Spanish Police Seize Largest-Ever Cocaine Haul From a Sailing Vessel

cocaine bust sailing yacht
Bales of cocaine seized from the hold of a sailing yacht off Portugal, Oct. 16 (Policia Nacional)

Published Oct 18, 2021 3:18 PM by The Maritime Executive

Most modern sail-cargo startups focus on luxury goods created by artisanal producers, like gourmet cocoa, French wine or organic food. Sailing vessels' small size, low speed and labor-intensive breakbulk loading - combined with limited economies of scale - tend to work best for high-margin shippers, who can absorb the extra expense. The sustainable, low-carbon shipping method can also be a valuable advertising tool in certain upscale target markets.

A different group of entrepreneurs has long recognized the utility of sail transport for one of the most valuable artisanal cargoes of all: cocaine. On October 16, Spain's National Police and Portugal's Judicial Police seized 5.2 tonnes of the drug from a sailboat about 300 nm off the coast of Portugal - the largest amount of cocaine ever found in the hold of a sailing vessel. 

Working in cooperation with the Portuguese Navy and Air Force, along with the organized crime unit of Spain's National Police Corps, the Portuguese authorities intercepted a 78-foot Spanish-flagged sailboat on the high seas. A boarding team arrested three suspects, all foreign nationals, including one individual who is well-known to the authorities for small-craft trafficking operations. The other two crewmembers had no prior criminal record but were suspected of association with a smuggling ring in the Ría de Arousa region.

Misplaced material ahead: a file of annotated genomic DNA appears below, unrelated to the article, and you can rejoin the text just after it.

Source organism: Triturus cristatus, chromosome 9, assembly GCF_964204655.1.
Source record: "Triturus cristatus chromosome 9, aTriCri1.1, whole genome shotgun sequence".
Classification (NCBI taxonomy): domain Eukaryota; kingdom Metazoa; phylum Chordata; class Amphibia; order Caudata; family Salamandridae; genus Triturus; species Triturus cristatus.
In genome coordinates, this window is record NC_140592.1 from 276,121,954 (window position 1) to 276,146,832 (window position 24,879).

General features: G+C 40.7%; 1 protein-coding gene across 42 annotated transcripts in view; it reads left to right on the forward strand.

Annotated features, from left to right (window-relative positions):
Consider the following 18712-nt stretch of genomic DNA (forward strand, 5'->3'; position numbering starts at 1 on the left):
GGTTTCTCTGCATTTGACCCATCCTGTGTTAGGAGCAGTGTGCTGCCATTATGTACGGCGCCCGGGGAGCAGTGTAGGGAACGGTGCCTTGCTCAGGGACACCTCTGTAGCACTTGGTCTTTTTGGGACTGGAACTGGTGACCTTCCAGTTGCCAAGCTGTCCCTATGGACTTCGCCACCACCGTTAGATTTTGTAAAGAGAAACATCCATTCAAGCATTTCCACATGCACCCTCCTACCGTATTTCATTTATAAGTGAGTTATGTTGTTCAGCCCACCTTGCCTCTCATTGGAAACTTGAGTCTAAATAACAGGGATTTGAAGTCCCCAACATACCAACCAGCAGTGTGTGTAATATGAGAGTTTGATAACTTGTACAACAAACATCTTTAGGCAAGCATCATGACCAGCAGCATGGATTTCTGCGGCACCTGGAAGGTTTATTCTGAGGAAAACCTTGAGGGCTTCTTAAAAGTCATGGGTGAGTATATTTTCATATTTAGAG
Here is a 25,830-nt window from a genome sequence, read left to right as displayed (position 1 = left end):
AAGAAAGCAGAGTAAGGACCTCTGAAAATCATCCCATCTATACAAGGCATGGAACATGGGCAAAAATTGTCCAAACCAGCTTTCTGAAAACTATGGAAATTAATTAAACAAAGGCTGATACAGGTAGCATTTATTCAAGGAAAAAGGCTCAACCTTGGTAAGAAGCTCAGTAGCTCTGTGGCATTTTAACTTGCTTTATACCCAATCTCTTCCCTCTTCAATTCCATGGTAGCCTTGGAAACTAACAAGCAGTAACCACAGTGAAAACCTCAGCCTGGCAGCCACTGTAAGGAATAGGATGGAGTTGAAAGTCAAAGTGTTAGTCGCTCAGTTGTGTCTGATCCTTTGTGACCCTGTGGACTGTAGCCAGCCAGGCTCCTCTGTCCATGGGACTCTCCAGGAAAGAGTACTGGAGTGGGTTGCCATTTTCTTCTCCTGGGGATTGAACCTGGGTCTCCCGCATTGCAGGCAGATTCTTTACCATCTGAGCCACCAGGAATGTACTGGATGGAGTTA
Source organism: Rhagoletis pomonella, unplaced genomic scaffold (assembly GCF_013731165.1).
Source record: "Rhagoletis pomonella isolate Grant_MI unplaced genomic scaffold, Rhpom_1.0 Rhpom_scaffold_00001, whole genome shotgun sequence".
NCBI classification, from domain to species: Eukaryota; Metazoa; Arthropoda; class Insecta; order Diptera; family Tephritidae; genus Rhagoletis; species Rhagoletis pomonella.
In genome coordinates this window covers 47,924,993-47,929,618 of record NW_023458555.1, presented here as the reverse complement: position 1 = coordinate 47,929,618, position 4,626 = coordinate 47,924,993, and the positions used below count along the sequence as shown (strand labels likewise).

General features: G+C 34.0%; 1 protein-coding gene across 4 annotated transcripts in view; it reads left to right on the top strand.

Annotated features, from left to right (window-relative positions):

Upon a search, the police discovered 183 bales of cocaine with an estimated combined weight of 5.2 tonnes aboard the vessel. At a typical EU wholesale value of about $30,000 per kilo, that works out to about $150 million worth of cargo packed into a 78-foot yacht. Had the delivery gone as planned, the police said, the yacht would have rendezvoused with a go-fast speedboat off the southern Iberian Peninsula to transfer the cargo. 

The U.S. DEA, UK NCA and the Colombian National Police contributed to the investigation, which has been going on since August. Spain's National Police said in a statement that the smugglers on both ends of the transaction - in South America and in Europe - have already been identified.

The smugglers allegedly went to considerable lengths to disguise their operations. They operated with the "latest generation of communication and frequency inhibition systems," and they gave their vessel a false name and a false flag registry in order to hide its true origins, the police said.